The Chancellor announced an unprecedented package of financial and tax measures on Friday evening to address some of the key challenges facing individuals and business as the Coronavirus crisis evolves. This briefing summarises the latest tax related announcements and provides an overview of the other key COVID-19 tax measures announced over the past two weeks.
Coronavirus Job Retention Scheme (CJRS)
Under the CJRS, all UK employers will be able to access a grant to continue paying up to 80% of salary for those employees that would otherwise have been made redundant during this crisis. All UK businesses are eligible, regardless of the size or sector. The amount of wage cost support that each business can receive per employee is capped at £2,500 per month and it appears that the support will cover more than just pure salary costs, but the precise costs that will be covered are still to be clarified. The current announcements suggest that the employer is not obliged to fund the difference between the CJRS payment and the individual’s full salary in order to access the CJRS support, although it may choose to do so, but this is also subject to clarification.
To access the scheme, employers need to:
- Designate affected employees as ‘furloughed workers’ and notify employees of this change
- Employment law aspects of this change in status will need to be considered. To qualify for this scheme, the employee must not undertake any work for the employer during furlough, although the individual will remain employed while furloughed.
- Submit information to HMRC about furloughed employees and their earnings through a new online portal. HMRC are urgently working to set-up the online portal and mechanism for reimbursement.
- The CJRS will run for at least 3 months from 1 March 2020, but will be extended if necessary.
Businesses will not need to make any VAT payments to HMRC in the period 20 March 2020 to 30 June 2020. Taxpayers will be given until the end of the 2020/21 tax year to pay any liabilities that have accumulated during this period. The VAT deferral will be automatic meaning that no business will need to apply.
Note that this measure does not directly impact on VAT due on purchases. The extent to which a business needs to pay VAT on goods or services it receives from a supplier will be governed by the contractual arrangements and/or agreements with those suppliers. The Government has stated that VAT refunds and reclaims will operate ‘as normal’ during the deferral period.
Income tax holiday
All income tax payments due from the self-employed under self-assessment will be deferred to January 2021. Again, the deferral is automatic and so no individual needs to apply. No announcements have been made to date in relation to the deferral of corporation tax instalments or annual payments.
Extending the measures announced in the Budget, the Government has announced a 100% business rates holiday for all retail, hospitality and leisure businesses in England for the next 12 months, regardless of the rateable value of the business. In addition, the grants available to small businesses eligible for Small Business Rate Relief are increased from £3,000 to £10,000 and a further £25,000 grant is available to retail, hospitality and leisure businesses operating from smaller premises, with a rateable value over £15,000 and below £51,000. Please see our latest update on COVID-19 rating measures.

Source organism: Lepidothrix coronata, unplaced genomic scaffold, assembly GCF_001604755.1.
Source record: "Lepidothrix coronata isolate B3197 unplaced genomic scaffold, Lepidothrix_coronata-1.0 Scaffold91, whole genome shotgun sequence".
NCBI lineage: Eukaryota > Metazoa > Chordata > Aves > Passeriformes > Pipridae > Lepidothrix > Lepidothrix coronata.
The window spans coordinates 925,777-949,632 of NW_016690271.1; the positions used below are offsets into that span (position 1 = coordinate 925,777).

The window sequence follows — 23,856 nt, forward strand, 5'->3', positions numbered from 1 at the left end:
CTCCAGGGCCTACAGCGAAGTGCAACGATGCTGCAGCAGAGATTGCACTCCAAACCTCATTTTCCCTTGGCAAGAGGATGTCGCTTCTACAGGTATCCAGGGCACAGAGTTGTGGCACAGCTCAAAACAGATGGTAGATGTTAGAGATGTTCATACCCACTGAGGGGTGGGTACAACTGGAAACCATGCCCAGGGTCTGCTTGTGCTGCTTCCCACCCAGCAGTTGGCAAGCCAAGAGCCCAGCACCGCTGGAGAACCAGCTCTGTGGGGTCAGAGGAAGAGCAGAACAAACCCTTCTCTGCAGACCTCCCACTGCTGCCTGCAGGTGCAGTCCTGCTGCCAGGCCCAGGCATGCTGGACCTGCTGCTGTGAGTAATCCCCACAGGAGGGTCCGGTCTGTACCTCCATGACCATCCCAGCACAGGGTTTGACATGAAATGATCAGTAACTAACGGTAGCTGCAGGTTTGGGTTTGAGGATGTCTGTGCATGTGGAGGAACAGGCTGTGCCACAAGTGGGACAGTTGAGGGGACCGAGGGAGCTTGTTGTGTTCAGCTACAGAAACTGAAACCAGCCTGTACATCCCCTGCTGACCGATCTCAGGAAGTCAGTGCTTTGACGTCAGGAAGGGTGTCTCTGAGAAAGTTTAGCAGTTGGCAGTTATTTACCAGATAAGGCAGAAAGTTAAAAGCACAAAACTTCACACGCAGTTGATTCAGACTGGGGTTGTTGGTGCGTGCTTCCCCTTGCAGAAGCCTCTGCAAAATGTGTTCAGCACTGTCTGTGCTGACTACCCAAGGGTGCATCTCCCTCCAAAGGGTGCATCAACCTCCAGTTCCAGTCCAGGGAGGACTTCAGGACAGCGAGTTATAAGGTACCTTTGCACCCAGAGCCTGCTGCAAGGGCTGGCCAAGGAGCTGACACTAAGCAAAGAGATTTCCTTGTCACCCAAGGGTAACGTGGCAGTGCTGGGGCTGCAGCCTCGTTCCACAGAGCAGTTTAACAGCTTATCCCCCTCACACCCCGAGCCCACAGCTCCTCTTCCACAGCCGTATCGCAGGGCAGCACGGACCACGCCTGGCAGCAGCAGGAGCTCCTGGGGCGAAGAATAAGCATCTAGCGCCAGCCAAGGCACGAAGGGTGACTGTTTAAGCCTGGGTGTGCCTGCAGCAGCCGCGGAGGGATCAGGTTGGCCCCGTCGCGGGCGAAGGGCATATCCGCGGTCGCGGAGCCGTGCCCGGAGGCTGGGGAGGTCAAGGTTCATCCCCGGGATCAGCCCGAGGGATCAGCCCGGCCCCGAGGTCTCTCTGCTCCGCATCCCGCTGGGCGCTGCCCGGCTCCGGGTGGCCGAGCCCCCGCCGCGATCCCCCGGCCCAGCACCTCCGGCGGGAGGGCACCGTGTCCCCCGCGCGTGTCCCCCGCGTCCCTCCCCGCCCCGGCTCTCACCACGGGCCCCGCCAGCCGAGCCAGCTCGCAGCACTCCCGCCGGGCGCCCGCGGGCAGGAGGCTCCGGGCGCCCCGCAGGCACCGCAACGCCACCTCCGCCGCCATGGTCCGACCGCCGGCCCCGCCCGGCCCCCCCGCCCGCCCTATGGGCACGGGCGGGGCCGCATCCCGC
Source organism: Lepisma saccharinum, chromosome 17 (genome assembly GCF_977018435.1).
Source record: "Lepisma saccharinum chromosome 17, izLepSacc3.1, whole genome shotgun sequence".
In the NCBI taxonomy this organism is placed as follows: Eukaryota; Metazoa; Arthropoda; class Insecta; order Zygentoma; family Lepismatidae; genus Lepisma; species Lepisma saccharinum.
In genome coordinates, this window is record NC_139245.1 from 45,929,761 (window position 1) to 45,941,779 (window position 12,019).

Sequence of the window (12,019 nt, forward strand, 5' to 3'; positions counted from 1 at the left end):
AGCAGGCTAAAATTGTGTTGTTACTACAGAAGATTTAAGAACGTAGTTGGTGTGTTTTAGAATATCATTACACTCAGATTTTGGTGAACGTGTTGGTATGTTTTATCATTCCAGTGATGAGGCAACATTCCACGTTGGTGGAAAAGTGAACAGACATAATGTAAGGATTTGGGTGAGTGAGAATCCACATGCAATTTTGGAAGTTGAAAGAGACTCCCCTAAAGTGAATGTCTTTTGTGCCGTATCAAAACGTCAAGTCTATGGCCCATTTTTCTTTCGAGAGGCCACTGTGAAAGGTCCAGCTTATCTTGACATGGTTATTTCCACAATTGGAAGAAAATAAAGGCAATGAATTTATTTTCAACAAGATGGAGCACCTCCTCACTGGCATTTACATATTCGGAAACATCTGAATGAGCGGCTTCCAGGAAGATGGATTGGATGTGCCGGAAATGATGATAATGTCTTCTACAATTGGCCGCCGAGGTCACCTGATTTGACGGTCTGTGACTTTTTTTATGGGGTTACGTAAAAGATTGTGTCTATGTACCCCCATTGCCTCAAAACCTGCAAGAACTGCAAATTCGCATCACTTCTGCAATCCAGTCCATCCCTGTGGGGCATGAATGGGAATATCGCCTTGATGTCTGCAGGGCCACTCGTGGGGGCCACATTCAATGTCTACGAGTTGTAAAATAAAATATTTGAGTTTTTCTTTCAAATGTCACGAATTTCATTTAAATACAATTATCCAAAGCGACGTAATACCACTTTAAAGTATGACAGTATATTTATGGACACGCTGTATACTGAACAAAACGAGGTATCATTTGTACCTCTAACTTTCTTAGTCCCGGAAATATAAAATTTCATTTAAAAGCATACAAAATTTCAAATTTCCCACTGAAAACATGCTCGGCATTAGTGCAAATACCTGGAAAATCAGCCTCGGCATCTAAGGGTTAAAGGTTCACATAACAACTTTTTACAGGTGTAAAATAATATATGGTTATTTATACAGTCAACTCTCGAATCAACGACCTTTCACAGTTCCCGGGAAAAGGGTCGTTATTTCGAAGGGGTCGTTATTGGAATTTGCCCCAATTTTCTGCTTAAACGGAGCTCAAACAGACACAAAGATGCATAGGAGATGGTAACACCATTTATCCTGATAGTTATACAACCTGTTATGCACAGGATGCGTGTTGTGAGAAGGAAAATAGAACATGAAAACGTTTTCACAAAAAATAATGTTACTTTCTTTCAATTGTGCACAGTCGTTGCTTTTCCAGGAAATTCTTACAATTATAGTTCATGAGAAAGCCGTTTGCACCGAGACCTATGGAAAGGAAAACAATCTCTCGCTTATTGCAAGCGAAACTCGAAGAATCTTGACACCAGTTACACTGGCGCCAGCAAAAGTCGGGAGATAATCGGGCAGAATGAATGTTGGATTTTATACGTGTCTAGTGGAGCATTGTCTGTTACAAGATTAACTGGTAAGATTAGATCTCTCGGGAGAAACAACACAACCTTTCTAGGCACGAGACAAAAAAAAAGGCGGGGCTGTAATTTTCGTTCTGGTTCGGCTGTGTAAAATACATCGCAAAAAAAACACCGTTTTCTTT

Time to Pay
HMRC has established a dedicated COVID-19 helpline in order to facilitate businesses agreeing bespoke Time to Pay arrangements, with 2,000 further staff handling calls. The phone number is 0800 0159 559. These arrangements may include agreeing instalment arrangements, suspending debt collection proceedings, and cancelling penalties and interest where administrative difficulties are encountered when
attempting to contact or pay HMRC.
Requests are currently being considered on a case by case basis with businesses being required to demonstrate particular hardship as a result of the COVID-19 crisis. We understand that HMRC is agreeing to deferrals of up to three months for payment of taxes including PAYE, VAT, and corporation tax. These deferrals may not be agreed until a payment is overdue and a debt has fallen due to HMRC.
Delayed tax reform
The extension of IR35 reform to the private sector is being postponed by a year to 6 April 2021. The announcement was clear that this is not a cancellation of the reform, but simply a deferral in response to the COVID-19 situation. The delay of the complex and onerous new rules will be welcome news to both businesses and contractors.
The reintroduction of the Crown preference was expected to come into force on 6 April 2020. However, the Budget delayed this until 1 December 2020. When it comes into force, the reintroduction of this measure will mean that HMRC becomes a preferential creditor in insolvency for uncapped amounts of VAT and other taxes collected and held by businesses on behalf of taxpayers (eg. PAYE). Businesses in an insolvency situation (and their creditors) will be relieved not to have this additional burden amid the COVID-19 crisis.